What Does Saying, “I’ll Try” Usually Really Mean?

Jack Prot

Have you ever noticed that many people tend to say, “I’ll try,” when asked if they can do something? What does that really mean? In most cases, when a person responds by indicating that he’ll try, it is simply a polite way of making an excuse in advance. When someone says, “I’ll try,” instead of saying “I will,” it usually indicates something about that individual.

It may indicate a lack of confidence – that the individual is unsure if he can accomplish the deed. However, if that is the case, and the individual is unsure that he has the ability, either he should ask or request assistance or guidance, or simply say that he is not certain that he can accomplish what is being requested. The reason that saying “I’ll try” causes additional challenges to the process is that an untrained listener believes that the person responding ‘I’ll try” will actually do just that – – try. More often than not, the person saying that he will try doesn’t make much of an attempt at all, because he, either consciously or sub-consciously believes saying that he’ll try somehow gets him off the hook, kin terms of getting the task done. The reality is that most try-ers are not do-ers.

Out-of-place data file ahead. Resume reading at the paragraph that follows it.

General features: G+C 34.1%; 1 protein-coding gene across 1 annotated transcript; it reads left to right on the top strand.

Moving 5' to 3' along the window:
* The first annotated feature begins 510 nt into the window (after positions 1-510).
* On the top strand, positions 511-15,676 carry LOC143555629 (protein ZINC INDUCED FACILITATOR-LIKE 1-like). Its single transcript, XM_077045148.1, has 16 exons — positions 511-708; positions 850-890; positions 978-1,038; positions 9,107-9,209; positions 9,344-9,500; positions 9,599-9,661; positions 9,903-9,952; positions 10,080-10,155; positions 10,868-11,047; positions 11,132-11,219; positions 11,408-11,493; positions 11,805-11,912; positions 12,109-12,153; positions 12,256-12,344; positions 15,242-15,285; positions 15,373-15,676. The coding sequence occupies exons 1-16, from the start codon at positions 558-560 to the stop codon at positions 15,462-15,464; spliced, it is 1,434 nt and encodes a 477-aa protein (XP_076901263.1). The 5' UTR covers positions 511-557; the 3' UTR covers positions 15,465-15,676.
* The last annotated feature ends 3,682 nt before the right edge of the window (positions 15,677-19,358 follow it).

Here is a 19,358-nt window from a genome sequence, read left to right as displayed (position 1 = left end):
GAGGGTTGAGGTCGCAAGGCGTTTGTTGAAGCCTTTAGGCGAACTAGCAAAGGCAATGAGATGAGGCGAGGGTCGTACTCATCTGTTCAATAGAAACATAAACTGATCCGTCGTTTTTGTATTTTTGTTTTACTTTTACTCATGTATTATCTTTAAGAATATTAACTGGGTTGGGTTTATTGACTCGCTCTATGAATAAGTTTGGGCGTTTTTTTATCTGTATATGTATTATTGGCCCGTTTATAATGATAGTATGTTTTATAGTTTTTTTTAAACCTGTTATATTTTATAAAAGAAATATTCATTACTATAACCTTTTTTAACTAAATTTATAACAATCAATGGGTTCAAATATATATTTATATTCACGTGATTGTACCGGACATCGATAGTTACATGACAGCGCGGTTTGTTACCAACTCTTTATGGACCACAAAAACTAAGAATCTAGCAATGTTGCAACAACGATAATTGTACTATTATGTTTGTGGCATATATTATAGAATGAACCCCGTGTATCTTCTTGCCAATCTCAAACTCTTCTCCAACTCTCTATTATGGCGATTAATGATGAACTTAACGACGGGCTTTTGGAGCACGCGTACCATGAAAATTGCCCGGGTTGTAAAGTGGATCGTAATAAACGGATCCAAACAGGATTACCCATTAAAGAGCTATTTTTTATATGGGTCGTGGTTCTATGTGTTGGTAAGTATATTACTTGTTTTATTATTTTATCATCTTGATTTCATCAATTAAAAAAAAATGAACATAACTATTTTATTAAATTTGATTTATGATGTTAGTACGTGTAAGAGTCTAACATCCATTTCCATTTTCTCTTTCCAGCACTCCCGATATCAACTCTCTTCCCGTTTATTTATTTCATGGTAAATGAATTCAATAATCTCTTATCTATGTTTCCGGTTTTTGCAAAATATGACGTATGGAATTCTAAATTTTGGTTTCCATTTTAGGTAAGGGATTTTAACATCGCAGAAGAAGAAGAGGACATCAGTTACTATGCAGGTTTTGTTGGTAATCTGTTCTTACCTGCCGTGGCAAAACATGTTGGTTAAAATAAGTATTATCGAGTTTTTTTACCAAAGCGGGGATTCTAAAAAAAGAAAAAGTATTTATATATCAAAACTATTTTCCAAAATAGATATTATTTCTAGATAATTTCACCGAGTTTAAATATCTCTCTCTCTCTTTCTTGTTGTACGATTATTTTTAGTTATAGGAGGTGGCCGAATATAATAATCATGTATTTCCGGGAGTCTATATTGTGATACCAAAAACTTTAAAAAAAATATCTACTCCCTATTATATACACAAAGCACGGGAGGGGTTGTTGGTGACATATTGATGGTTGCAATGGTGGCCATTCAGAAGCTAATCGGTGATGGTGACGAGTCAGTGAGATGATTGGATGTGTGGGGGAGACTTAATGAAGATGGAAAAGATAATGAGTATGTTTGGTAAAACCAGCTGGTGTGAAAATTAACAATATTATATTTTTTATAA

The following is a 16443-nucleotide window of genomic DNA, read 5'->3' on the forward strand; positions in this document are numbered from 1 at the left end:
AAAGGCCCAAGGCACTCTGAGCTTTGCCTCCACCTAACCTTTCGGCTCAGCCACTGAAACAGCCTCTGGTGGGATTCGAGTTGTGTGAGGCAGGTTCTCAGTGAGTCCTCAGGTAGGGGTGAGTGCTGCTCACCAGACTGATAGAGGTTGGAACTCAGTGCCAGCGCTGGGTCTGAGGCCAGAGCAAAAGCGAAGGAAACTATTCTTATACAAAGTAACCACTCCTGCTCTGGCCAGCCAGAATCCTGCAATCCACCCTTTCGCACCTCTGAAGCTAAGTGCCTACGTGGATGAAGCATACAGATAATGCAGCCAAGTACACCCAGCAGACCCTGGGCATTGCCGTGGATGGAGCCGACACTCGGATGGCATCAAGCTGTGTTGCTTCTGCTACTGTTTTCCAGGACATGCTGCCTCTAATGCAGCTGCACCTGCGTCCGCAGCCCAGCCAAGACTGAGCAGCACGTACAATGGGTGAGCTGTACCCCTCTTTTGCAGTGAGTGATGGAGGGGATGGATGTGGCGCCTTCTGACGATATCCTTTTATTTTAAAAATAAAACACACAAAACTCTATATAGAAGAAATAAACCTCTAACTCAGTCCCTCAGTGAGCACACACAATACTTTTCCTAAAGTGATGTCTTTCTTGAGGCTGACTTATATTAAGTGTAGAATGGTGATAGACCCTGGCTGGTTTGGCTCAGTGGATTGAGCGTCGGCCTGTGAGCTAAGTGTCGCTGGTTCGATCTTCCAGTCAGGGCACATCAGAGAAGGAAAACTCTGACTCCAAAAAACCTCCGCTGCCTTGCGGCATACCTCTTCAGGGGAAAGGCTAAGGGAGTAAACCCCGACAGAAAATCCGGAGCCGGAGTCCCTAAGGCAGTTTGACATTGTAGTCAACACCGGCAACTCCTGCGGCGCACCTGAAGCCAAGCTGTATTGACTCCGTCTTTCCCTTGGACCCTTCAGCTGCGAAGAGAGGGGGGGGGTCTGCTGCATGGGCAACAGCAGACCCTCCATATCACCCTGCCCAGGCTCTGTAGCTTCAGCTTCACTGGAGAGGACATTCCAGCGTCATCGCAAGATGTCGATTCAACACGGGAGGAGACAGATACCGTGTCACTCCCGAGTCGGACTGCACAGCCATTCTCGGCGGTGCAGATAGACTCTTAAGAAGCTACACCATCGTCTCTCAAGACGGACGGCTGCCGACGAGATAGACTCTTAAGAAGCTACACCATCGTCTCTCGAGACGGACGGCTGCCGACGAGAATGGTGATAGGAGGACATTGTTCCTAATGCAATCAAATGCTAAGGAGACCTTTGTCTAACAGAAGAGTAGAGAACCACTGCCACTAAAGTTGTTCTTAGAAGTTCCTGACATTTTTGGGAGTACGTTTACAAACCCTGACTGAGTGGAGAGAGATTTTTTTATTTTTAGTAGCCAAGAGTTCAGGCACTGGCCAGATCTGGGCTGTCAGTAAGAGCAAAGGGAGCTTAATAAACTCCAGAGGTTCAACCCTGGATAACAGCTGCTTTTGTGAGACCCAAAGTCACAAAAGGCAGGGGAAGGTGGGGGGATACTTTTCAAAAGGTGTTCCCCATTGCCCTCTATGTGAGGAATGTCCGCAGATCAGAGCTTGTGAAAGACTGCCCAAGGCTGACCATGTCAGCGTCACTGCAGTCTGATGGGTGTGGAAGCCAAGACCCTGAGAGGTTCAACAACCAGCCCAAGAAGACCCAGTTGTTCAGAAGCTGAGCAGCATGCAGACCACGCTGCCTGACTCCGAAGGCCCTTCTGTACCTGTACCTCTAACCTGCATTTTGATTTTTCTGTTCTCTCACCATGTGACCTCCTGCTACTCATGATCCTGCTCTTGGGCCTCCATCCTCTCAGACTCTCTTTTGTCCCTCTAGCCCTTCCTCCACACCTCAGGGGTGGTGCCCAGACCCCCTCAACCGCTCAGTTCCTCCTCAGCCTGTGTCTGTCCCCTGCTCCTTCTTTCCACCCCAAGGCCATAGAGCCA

“I’ll try” is another one of those subconsciously negative statements many individuals use. Saying, “I’ll try” often means “leave me alone,” but the person is trying to be polite! “I’ll try” also indicates a degree of dismissiveness and lack of urgency placed on the performance of the deed. If an individual says that he’ll try, he is really saying that if he can get to, and if he does it, then it will get done. “I’ll try” is a mere cliche, and the sign of a weak leader, if used by someone in a leadership position in an organization.

An effective leader thinks in terms of doing and achieving, rather than trying. It is very similar to the mindset of someone calling something a problem versus the more positive, results-oriented, “can-do” mentality of someone who sees something merely as a challenge.

Much of the difference between an effective and ineffective leader is that of perception. A strong leader sees challenges that can be overcome by effort, and doing, while a weaker “leader” sees problems in clear pixel everything, and while he’ll try, he probably won’t achieve. Which type of individual would you prefer in a leadership position.

Next time you undertake a task, don’t think in terms of trying. Rather, think in terms of doing, and accomplishing the objective. Put yourself in the mindset and frame of mine to get something done, and you are likely to get it done. Think in terms of trying and more often than not, you will not!

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